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Kazmaier, R. T., Hellgren, E. C., & Ruthven, D. C. (2002). Home range and dispersal of texas tortoises, gopherus berlandieri, in a managed thornscrub ecosystem. Chelonian Conservation and Biology, 4(2), 488–496. 
Added by: Admin (14 Aug 2008 20:35:29 UTC)   Last edited by: Beate Pfau (05 Jul 2009 08:31:54 UTC)
Resource type: Journal Article
BibTeX citation key: Kazmaier2002a
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Categories: General
Keywords: Ernährung = nutrition, Gopherus, Gopherus berlandieri, Habitat = habitat, Nordamerika = North America, Schildkröten = turtles + tortoises, Testudinidae
Creators: Hellgren, Kazmaier, Ruthven
Collection: Chelonian Conservation and Biology
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Abstract     
Gopherus berlandieri Testudinidae Southern Texas is dominated by Prosopis-Acacia mixed brush communities typical of the Tamaulipan Biotic Province, and the geographic range of the state-threatened Texas tortoise (Gopherus berlandieri) is nearly identical to the boundaries of this biotic province in Texas. In light of habitat fragmentation throughout southern Texas, we assessed home range use, movements, and natal dispersal of Texas tortoises at a managed site in the western Rio Grande Plains. Home ranges were larger for males (7-46 ha) than females (3-9 ha) regardless of method of home range calculation. Home range sizes determined by minimum convex polygon and bivariate normal methods were larger for individuals in ungrazed pastures (4-46 ha) relative to grazed pastures (3-15 ha), but home ranges derived from fixed and adaptive kernel estimators did not differ by treatment. Apparent treatment differences may be an artifact of an inability to adequately pair study areas given the scale of tortoise movement. Average distance between relocations indicated that males (74-153 m) moved more than females (31-41 m), but we did not detect differences in movement distances associated with grazing by cattle. Based on recapture distances of juveniles and adults, Texas tortoises appeared to exhibit male-biased natal dispersal. Our data suggest that Texas tortoises are highly mobile and may be capable of recolonizing across long distances following disturbance. Large home ranges suggest tortoises require large blocks of habitat to maintain stable populations. Populations of tortoises inhabiting small thornscrub fragments in the Lower Rio Grande Valley maybe constrained by patch size of available habitat and have reduced recruitment because of dispersal losses.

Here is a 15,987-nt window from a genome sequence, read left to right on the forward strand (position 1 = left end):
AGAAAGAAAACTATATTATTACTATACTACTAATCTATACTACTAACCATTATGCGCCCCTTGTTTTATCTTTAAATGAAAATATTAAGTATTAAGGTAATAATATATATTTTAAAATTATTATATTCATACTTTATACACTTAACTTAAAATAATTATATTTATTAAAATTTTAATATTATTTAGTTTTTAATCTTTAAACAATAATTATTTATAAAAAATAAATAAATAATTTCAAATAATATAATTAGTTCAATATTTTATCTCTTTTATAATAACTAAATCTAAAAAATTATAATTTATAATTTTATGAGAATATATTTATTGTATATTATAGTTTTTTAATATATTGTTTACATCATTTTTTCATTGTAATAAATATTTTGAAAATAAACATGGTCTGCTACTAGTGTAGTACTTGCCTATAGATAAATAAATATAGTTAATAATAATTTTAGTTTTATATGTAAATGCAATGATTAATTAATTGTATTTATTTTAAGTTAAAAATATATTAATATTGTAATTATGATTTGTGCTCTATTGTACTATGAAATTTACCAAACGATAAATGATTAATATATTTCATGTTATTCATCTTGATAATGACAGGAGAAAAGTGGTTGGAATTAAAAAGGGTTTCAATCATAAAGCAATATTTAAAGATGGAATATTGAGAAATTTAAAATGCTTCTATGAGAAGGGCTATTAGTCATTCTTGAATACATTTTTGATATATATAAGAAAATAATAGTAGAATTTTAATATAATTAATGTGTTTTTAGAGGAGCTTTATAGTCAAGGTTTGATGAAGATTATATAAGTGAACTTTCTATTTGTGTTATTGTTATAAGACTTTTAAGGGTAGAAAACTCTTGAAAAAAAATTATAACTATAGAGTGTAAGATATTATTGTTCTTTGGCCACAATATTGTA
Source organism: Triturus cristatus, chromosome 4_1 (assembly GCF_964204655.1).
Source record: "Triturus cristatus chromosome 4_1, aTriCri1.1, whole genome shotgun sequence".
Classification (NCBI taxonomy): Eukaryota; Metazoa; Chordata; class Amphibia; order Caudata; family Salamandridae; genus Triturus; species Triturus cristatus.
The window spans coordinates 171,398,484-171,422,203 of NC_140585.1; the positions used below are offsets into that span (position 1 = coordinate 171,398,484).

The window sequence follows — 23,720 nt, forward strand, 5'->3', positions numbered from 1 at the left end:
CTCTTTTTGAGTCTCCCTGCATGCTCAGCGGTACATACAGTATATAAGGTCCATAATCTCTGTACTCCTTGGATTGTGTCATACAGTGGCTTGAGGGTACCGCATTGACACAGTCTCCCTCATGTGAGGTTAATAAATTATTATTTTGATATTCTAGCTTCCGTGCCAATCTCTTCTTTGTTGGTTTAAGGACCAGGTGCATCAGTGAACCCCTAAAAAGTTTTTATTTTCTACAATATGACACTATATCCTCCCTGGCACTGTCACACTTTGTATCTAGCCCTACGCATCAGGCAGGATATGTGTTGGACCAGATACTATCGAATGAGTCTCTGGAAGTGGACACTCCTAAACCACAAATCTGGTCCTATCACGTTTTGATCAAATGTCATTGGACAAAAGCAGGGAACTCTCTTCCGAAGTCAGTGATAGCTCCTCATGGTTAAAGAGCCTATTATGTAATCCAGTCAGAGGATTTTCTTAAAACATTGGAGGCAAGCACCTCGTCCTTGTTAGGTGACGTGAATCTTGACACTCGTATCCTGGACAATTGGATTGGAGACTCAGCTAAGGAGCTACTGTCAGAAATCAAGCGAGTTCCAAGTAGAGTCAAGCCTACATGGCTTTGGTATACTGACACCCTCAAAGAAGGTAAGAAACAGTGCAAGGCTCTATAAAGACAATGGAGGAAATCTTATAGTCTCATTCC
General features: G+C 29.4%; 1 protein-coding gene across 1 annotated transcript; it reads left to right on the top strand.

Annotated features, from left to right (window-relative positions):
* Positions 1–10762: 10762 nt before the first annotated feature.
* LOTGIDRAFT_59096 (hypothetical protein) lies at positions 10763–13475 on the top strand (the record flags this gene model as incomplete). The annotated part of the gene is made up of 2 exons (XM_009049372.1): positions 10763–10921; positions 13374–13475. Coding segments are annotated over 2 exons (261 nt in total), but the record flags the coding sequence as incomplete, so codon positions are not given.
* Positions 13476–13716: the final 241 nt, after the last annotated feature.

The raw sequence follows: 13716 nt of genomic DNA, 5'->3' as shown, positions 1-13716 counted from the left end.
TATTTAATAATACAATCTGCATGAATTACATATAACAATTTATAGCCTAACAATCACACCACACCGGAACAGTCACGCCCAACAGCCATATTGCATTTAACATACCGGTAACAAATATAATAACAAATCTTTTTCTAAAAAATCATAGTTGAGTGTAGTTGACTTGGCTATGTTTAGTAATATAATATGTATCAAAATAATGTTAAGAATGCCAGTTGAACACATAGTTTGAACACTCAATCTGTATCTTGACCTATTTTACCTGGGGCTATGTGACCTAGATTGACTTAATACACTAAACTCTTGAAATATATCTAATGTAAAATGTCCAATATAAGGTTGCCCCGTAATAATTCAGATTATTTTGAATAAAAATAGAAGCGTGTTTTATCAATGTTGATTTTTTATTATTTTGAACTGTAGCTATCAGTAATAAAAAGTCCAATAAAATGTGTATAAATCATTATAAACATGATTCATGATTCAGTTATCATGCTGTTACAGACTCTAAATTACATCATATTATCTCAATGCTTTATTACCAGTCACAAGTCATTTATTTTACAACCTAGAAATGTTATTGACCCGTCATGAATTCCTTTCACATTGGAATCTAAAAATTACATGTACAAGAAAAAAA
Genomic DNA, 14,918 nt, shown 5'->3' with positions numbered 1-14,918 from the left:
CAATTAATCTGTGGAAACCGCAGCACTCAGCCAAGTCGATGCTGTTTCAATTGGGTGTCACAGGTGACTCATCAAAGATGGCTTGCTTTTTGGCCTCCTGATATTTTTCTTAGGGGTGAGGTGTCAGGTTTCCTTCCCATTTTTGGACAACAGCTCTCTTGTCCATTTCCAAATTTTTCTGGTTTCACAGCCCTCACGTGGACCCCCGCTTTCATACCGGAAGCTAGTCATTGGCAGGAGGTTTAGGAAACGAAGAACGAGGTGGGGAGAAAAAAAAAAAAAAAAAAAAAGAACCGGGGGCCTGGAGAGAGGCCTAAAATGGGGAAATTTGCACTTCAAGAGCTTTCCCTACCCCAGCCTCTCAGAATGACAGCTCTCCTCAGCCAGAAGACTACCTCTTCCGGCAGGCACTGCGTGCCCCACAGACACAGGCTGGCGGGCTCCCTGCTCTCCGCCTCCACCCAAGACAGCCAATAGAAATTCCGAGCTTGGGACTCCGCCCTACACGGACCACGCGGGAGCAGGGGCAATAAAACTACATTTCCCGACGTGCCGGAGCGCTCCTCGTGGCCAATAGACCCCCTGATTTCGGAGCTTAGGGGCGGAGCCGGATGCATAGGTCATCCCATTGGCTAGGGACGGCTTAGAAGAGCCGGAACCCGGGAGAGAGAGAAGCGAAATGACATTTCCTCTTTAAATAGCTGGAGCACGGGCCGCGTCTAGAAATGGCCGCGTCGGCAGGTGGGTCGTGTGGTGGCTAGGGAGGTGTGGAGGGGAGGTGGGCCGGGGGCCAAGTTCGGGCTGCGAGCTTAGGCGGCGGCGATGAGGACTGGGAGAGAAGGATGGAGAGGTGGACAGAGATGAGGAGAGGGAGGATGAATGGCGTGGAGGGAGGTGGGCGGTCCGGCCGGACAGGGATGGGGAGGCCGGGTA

Added by: Admin  Last edited by: Beate Pfau
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